What is Stamp Duty and How Does it Work?

07/11/2019

Stamp Duty Land Tax (SDLT) is a tax that homeowners are required to pay when they purchase a property or a piece of land in the UK, that is over a certain value. For residential properties this is £125,000 whilst for properties and pieces of land that are non-residential, this is £150,000. This tax is applied to both leasehold and freehold properties.

Stamp Duty is applicable to throughout England and Northern Ireland. People in Scotland have to pay Land and Buildings Transaction Tax, and in Wales Land Transaction Tax is paid. Stamp Duty is a requirement for residential properties costing over £125,000 within England and Northern Ireland. However, there are some circumstances where this tax does not have to be paid, or when the Stamp Duty is slightly less dependent on the details of the home.

It is important to understand exactly how Stamp Duty works, and how much this costs to effectively prepare for this tax, and further ensure that you are in keeping with UK tax laws. 

How Much Does Stamp Duty Cost?

There are different bands to consider for Stamp Duty tax, with the bands being dependent upon the cost of the property and whether the owner is a first-time buyer or not. For those who are not first-time buyers, the following rates will apply:

Cost of Property

SDLT

£0 - £125,000

0%

£125,001 - £250,000

2%

£250,001 - £925,000

5%

£925,001 - £1.5m

10%

£1.5m and over

12%

These rates will only apply to those who are not first-time buyers, and also on properties that are not second homes; for second homes, different rates will apply. You can calculate how much Stamp Duty you will have to pay by using this government calculator here. The government website states that this calculator can be used for the following purchases:

  • Leasehold properties
  • Freehold properties
  • First-time buyers
  • A main residence
  • Additional property

Different rules apply for “corporate bodies” (i.e. companies and investment schemes) purchasing a residential property that is over £500,000. For purchases of this nature that are over £500,000, a Stamp Duty of 15% is applied.

Do First-Time Buyers Have to Pay Stamp Duty?

In England and Northern Ireland, those buying their first homes will not have to pay Stamp Duty if their property costs over £125,000. Instead, the threshold for first-time buyers is raised to £300,000. This discount (or relief) is only be applicable for properties of £300,000 or under, after this a tax of 5% will be applied for houses costing anything from £300,001 to £500,000.

If the property is over £500,000, standard Stamp Duty tax rules will apply and so you should factor in Stamp Duty from when you start preparing to apply for a mortgage at all. Those who are eligible for this relief are first-time buyers, both for single homeowners and mortgage holders and joint purchase. For those who are wanting to purchase a property with their spouse, both applicants will have to be first-time buyers in order to be eligible for this Stamp Duty relief.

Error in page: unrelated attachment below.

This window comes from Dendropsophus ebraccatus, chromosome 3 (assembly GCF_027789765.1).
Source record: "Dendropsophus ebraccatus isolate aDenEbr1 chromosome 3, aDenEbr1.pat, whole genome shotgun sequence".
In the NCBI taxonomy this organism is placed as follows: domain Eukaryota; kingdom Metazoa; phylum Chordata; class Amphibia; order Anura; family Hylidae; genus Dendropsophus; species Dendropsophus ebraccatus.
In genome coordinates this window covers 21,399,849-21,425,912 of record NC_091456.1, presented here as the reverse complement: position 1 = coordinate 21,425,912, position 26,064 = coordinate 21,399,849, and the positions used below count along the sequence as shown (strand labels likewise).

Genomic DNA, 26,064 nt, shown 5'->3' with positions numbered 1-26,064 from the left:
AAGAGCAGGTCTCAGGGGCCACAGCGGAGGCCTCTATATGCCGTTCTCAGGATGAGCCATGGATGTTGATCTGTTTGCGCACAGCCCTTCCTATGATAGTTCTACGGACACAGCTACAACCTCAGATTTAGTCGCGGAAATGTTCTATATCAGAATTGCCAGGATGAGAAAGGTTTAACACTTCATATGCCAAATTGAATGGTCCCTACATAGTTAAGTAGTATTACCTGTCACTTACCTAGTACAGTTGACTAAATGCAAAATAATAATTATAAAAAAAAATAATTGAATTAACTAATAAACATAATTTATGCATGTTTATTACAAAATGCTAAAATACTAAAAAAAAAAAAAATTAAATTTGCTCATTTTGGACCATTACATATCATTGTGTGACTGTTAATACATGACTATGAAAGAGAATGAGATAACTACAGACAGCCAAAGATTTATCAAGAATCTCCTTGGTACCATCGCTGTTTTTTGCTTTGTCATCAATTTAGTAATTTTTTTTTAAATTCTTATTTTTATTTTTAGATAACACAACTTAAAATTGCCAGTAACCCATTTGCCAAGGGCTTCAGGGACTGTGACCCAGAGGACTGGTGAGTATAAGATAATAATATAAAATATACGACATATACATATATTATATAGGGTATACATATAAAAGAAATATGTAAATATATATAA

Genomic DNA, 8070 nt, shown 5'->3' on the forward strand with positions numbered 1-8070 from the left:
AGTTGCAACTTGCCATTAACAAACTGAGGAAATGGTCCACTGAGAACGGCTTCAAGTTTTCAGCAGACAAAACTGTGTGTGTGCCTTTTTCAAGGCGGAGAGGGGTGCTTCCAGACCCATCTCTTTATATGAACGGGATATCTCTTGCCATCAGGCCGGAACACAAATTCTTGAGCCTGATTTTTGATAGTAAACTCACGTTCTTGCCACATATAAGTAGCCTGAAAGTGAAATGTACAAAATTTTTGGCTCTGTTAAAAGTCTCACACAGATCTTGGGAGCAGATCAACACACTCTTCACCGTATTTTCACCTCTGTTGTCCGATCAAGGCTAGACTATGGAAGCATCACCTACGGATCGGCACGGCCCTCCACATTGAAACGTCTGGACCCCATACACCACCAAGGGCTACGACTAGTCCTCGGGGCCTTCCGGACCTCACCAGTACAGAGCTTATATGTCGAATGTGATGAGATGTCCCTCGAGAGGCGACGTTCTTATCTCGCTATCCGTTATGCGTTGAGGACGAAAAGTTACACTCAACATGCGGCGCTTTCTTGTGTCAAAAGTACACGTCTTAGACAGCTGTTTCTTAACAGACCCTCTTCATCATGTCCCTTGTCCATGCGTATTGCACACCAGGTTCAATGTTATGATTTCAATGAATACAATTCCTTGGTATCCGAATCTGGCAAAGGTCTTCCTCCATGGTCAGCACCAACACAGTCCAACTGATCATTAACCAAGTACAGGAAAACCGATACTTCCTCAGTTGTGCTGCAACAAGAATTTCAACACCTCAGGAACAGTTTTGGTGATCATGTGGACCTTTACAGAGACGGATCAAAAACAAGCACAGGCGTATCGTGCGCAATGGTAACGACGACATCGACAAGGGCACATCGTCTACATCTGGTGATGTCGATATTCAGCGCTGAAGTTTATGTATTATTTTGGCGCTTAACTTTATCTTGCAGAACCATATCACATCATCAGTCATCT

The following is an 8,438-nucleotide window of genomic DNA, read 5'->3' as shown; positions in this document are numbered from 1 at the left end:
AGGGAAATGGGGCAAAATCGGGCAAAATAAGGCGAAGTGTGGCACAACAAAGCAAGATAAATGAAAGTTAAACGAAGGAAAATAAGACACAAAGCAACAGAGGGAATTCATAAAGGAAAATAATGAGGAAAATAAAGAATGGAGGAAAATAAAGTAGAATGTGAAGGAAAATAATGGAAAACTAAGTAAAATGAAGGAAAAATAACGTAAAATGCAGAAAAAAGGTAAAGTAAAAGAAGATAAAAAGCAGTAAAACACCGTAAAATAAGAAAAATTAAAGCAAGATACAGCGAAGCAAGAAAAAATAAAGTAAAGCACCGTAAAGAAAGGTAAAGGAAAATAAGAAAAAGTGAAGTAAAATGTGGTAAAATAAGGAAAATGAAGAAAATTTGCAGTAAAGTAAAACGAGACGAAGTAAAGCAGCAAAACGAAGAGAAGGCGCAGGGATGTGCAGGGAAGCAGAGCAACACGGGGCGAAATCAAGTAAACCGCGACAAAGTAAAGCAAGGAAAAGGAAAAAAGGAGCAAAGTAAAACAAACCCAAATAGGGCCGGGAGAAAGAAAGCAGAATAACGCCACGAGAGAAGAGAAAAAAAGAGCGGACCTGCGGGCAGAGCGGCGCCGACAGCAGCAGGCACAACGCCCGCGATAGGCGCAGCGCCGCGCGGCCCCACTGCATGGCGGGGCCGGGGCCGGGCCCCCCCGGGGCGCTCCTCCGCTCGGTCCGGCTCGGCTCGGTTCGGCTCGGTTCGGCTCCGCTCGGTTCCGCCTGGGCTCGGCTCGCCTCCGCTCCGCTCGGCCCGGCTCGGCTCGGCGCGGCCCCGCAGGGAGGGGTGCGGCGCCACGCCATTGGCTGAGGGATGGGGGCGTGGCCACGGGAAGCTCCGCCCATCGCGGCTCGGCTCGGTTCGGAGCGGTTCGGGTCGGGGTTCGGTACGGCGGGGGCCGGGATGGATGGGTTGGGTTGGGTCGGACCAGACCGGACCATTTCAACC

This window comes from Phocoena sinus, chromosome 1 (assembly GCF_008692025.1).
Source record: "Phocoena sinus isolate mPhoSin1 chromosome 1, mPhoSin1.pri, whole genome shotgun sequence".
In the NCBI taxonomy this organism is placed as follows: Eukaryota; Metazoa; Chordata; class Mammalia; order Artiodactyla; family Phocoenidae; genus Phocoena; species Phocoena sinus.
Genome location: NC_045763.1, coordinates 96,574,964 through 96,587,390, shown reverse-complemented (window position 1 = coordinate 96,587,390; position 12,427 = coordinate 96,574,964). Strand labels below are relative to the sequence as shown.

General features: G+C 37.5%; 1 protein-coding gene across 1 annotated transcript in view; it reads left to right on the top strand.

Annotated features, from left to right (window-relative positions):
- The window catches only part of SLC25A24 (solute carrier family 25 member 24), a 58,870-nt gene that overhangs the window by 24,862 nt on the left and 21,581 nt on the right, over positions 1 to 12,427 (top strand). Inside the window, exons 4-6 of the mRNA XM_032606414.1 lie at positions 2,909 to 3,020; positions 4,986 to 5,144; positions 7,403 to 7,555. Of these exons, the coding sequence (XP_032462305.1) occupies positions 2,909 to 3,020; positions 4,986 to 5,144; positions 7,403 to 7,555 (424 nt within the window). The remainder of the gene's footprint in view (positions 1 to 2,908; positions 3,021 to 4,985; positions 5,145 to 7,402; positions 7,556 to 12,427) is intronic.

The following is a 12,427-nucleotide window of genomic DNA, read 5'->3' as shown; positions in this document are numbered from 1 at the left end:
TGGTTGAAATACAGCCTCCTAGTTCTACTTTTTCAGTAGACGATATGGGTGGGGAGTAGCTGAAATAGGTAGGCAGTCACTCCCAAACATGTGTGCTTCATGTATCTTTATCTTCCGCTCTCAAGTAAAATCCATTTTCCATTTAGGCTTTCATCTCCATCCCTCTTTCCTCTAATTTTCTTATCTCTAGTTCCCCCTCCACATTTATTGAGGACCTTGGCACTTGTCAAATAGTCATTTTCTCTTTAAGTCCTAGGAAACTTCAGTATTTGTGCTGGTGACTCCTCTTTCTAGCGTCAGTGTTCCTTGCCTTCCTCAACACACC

What is the Stamp Duty for Second Homes?

For those who are purchasing a residential property which is not destined to be their main residence or abode (i.e. a second home), an additional 3% SDLT will be applied. This 3% will be applied on top of the standard rates set out in the table above for any property costing £40,000 and over. There are circumstances where this stamp duty will not apply, which include:

  • House boats
  • Caravans
  • Mobile homes

For those who are looking to sell their main residence and move on to another, new property, if the old residence is not sold before purchase of the new property, the homeowners in question could face an increase in their Stamp Duty, as they will at the point of the new property’s purchase, technically own two properties that qualify for Stamp Duty.

If the initial residence is sold within three years of purchasing the new one, you, as the homeowner may well be eligible for a refund on the increased Stamp Duty. You will only be eligible for this refund though if it is claimed within three months of the old property’s sale.

How Do I Pay Stamp Duty?

A Stamp Duty Land Tax payment and return will have to be completed within 14 days of purchasing a property, which will in turn have to be sent to HMRC. If this return is not completed within the required time frame, penalties and interest may be applied to the homeowner’s Stamp Duty tax. Even if there is no tax due, an SDLT return must be completed to that effect.

There are different ways in which Stamp Duty can be paid. This tax can be paid online with a debit or corporate credit card, by posting a cheque, by Bacs and also through your bank. SDLT can also be paid by Fast Payments, CHAPS, or through the applicant’s building society.

Are There Any Exemptions to Stamp Duty Land Tax?

Whilst Stamp Duty Land Tax is often unavoidable for homeowners with properties costing over the threshold, there are some exemptions to this; you may not have to pay Stamp Duty, or complete a return if the following conditions apply:

  1. The property has been left to the new homeowner in a will
  2. It has moved ownership due to divorce
  3. It has moved ownership due to the dissolve of a civil partnership
  4. No payment has been involved in moving ownership of the property

Whilst these are some of the main circumstances which can make a homeowner eligible for SDLT exemption, they are not the only reasons for this.

As a mortgage is secured against your home, your home could be repossessed if you do not keep up the mortgage repayments. Think carefully before securing other debts against your home.

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